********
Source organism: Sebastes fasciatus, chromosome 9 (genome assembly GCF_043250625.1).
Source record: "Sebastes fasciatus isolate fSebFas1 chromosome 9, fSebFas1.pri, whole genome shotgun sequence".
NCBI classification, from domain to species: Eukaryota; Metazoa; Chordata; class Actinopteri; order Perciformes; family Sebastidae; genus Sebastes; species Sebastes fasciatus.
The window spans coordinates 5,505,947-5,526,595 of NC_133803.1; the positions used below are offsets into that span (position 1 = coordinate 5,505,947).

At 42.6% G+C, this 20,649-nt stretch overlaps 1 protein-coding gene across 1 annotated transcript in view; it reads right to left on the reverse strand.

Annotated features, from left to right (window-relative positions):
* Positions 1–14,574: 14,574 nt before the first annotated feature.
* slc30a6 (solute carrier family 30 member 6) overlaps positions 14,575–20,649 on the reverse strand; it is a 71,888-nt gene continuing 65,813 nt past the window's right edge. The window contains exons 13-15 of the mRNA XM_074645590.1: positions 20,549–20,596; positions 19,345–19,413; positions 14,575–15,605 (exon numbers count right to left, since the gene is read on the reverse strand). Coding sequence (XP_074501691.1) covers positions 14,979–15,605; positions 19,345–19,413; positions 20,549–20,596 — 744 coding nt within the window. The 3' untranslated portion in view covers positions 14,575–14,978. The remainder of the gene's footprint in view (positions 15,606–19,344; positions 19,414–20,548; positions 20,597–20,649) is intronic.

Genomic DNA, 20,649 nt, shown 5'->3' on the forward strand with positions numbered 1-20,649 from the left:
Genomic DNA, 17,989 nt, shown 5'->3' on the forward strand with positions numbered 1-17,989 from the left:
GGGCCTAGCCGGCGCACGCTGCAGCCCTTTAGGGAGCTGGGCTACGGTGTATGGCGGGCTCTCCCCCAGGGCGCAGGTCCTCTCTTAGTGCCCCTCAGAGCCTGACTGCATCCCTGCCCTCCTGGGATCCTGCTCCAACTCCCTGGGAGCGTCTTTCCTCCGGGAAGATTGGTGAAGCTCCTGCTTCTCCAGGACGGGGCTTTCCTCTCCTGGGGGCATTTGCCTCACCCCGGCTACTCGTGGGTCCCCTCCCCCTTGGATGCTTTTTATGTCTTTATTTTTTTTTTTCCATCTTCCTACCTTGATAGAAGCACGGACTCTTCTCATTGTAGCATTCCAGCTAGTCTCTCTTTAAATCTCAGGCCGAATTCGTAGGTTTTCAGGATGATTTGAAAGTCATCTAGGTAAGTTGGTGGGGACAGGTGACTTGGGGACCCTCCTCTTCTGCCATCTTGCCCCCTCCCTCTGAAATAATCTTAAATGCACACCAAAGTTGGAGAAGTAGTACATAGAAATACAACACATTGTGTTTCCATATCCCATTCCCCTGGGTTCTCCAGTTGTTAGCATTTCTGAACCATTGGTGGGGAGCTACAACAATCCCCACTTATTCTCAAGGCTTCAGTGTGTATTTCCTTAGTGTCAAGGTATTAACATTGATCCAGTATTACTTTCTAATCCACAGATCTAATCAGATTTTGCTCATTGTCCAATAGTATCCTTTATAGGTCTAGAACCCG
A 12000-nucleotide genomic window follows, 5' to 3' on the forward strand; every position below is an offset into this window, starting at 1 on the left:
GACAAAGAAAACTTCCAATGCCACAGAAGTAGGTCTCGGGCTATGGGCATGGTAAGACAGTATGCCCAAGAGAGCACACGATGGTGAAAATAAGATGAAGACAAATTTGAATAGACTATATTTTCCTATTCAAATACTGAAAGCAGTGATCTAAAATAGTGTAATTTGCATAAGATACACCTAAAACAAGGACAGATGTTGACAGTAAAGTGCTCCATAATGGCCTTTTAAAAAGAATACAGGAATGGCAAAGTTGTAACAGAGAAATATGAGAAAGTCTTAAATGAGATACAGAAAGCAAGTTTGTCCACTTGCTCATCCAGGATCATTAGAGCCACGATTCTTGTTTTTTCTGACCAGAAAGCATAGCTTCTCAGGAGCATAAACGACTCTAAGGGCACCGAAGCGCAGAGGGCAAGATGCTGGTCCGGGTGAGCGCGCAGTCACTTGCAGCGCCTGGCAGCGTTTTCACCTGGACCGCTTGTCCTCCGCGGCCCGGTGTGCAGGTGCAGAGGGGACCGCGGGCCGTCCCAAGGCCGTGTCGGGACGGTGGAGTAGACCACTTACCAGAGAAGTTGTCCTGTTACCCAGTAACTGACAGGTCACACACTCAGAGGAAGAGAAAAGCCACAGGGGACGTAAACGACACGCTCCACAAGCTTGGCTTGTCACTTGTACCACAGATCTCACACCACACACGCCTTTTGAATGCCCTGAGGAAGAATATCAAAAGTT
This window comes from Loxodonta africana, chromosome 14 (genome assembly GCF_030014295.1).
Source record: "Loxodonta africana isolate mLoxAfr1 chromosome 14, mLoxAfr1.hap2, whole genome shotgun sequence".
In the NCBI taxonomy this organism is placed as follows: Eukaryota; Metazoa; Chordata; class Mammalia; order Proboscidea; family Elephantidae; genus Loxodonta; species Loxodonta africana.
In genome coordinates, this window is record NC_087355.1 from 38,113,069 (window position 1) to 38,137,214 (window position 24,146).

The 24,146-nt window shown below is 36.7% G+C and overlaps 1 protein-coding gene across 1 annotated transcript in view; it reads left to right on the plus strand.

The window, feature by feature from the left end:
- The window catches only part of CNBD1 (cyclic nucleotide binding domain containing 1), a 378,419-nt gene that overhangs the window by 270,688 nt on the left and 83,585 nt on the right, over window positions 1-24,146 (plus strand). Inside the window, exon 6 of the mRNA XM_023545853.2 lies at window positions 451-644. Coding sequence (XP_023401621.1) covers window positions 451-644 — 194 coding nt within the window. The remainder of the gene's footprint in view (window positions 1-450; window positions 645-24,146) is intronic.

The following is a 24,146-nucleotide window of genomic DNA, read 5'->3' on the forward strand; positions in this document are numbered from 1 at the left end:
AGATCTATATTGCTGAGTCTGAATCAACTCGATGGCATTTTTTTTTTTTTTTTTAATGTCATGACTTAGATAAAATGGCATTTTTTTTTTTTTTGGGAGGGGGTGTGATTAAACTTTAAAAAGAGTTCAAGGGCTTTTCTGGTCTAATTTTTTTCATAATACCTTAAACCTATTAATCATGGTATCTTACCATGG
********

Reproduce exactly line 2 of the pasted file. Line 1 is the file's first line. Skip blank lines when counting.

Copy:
Source record: "Sebastes fasciatus isolate fSebFas1 chromosome 9, fSebFas1.pri, whole genome shotgun sequence".